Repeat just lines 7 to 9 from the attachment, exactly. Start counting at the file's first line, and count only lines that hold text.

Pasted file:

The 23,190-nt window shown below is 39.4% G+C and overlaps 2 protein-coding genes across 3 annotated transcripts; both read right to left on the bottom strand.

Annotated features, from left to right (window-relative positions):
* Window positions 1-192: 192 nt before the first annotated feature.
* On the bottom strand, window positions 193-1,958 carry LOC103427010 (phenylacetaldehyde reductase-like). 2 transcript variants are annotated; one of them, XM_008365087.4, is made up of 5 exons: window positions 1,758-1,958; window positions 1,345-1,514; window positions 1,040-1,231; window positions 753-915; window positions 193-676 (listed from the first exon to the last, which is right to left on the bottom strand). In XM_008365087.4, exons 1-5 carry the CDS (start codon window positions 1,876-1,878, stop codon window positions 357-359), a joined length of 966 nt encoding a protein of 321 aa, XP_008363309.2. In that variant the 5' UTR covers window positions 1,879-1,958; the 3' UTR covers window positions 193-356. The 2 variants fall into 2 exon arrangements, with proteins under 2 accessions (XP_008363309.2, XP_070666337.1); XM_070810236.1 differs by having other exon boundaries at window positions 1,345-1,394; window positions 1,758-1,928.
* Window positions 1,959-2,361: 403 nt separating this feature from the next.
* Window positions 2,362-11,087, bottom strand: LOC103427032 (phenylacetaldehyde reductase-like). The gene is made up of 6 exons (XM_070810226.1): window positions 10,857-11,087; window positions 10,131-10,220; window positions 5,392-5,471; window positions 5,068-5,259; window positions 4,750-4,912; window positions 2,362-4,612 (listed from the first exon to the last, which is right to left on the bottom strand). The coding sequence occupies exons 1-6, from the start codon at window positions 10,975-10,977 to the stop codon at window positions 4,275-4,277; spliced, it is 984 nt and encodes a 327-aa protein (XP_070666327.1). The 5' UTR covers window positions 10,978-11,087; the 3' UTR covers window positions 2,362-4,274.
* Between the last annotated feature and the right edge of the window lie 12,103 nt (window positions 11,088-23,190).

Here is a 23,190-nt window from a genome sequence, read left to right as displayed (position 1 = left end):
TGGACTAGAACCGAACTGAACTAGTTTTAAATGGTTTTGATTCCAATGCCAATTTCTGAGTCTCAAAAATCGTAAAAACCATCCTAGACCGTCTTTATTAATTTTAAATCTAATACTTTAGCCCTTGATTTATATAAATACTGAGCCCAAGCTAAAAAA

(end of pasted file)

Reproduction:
* Between the last annotated feature and the right edge of the window lie 12,103 nt (window positions 11,088-23,190).

Here is a 23,190-nt window from a genome sequence, read left to right as displayed (position 1 = left end):
TGGACTAGAACCGAACTGAACTAGTTTTAAATGGTTTTGATTCCAATGCCAATTTCTGAGTCTCAAAAATCGTAAAAACCATCCTAGACCGTCTTTATTAATTTTAAATCTAATACTTTAGCCCTTGATTTATATAAATACTGAGCCCAAGCTAAAAAA